Regents' Lecturers Speak at the Cross Cultural Center
FORUM: Gonzales and Rodriguez speak on 'Red-Brown Perspective'

UCSD Guardian News
April 23, 1998

Two distinguished Latino journalists began their UCSD visit yesterday at the Cross Cultural Center with the first of a two-part lecture on "Journalism from a Red-Brown Perspective."

Patrisia Gonzales and Roberto Rodriguez, guests of the literature department, made their appearance at UCSD as Regents' Lecturers.

Gonzales and Rodriguez are the husband-wife team behind the syndicated column, "Latino Spectrum." The column has been distributed by Chronicle Features since 1994.

Gonzales spoke about the "Millennium of the Feminine." She explained that the work of women in the advancement of society had been overlooked for too long.

"We must honor female power so that it will grow," Gonzales said. "Millennia of male domination has sought to destroy the feminine energy and aspects in both males and females because feminine energy is so powerful."

Gonzales said that it is important to create a new culture, separate from one of resistance, against elements that would sequester feminine culture.

"What we are creating in the 'Millennium of the Feminine' goes beyond a resistance culture," Gonzales said. "Instead, it should be a culture of creation, a culture of imagination."

Rodriguez said that he had written a book, entitled On Becoming Human, specifically about UCSD.

Rodriguez explained why he and Gonzales say they are writing from a "red-brown perspective," which is different from the black-and-white perspective, in that it has been portrayed by the mainstream media.

"What is meant by a red-brown perspective is one that includes all colors of the human rainbow, but also one that is also spiritual and one that recognizes every individual in society as legitimate and as a full human being," Rodriguez said.

Rodriguez said America has never been black and white, and that Indians lived in North America centuries before Columbus arrived.

Rodriguez also said that we are entering an era of "anti-rights," in which people try to take away the rights of others. He cited Propositions 187 and 209, which curtailed many services to illegal immigrants and ended affirmative action in California, respectively, as examples of attempts to take away rights.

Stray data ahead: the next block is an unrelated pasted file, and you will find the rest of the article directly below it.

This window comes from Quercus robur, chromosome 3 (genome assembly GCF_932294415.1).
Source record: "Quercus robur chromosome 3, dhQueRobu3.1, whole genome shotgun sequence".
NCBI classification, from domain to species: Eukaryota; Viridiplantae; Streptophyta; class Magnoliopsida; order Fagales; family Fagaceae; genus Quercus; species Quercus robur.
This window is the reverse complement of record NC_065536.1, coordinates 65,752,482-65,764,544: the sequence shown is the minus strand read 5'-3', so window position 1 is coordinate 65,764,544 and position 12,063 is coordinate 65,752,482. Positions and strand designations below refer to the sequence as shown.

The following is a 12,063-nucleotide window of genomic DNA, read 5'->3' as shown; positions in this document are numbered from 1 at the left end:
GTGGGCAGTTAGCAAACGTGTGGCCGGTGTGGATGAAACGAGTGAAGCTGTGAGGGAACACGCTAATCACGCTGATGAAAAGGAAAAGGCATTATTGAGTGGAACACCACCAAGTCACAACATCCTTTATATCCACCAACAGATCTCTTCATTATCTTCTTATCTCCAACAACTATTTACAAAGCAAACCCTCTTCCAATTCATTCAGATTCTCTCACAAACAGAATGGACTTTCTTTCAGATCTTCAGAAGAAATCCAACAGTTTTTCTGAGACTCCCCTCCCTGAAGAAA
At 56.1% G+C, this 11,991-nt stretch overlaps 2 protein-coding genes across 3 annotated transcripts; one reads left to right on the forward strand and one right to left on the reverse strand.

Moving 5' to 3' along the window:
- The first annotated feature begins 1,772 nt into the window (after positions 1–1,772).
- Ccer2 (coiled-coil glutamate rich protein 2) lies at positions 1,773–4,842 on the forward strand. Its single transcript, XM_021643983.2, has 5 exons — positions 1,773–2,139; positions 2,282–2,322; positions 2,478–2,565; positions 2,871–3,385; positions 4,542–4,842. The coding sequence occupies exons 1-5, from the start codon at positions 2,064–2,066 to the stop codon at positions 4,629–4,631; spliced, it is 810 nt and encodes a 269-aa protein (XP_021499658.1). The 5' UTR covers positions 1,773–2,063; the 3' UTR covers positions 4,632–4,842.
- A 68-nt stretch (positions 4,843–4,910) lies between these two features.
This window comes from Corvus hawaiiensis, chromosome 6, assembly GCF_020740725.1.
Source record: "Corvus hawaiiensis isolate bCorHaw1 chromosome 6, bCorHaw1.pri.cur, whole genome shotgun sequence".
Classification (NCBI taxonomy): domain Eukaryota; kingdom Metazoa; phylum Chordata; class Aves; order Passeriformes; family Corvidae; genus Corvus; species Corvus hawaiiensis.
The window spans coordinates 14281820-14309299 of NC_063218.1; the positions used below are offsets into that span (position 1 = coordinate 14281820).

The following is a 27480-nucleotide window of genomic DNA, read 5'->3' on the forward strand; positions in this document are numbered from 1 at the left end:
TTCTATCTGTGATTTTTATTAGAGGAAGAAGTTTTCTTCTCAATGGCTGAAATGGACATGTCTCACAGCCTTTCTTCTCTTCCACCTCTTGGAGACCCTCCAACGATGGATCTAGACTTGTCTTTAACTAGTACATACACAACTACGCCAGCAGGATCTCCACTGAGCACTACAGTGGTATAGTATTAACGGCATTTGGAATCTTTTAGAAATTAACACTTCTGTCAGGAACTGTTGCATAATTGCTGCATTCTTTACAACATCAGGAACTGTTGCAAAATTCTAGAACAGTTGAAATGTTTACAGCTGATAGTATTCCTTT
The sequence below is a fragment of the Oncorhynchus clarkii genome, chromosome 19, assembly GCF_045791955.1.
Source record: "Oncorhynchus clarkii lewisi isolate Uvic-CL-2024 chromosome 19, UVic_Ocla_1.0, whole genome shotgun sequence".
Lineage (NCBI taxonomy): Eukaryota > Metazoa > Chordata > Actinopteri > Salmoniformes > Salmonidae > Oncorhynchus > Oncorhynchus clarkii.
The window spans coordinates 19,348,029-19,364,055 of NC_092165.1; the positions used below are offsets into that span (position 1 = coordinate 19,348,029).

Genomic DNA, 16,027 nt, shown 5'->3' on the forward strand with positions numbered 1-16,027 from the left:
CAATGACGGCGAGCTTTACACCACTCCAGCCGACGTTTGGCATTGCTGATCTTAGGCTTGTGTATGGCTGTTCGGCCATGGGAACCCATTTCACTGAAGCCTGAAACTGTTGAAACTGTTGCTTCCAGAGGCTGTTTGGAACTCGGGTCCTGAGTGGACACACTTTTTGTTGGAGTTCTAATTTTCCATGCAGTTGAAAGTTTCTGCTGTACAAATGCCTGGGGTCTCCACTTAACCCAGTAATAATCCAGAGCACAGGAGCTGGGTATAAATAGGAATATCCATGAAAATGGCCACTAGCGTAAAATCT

In the 1980s, Rodriguez was the victim of police brutality in East Los Angeles. After winning a criminal suit against the police officers involved, Rodriguez launched a seven-year civil suit against the officers.

"There is no such thing as an individual that cannot be redeemed," Rodriguez said. "Outside of Hitler types, I believe that people have a threshold, all people can be redeemed. It's just a matter of reaching that threshold."

Rodriguez has written opinion columns for several newspapers, including the Los Angeles Times, the Eastside Sun and the Washington Post. From 1987 to 1994, he was a contributing columnist for La Opinion, the nation's largest Spanish-language daily.

Gonzales is the first Latina syndicated columnist in the country. She is also a founding member of the National Association of Hispanic Journalists and a member of the Native American Journalists Association. Gonzales has worked as a reporter for the Philadelphia Inquirer, the Tucson Citizen and the Corpus Christi Caller.

The second part of Gonzales' and Rodriguez' lecture will be presented next Wednesday at 4 p.m. at the Cross Cultural Center, and Gonzales will discuss environmentalism in Mexico next Monday at 3:30 p.m. at the Women's Center. Gonzales and Rodriguez will also participate in classes and meet with students during their stay at UCSD.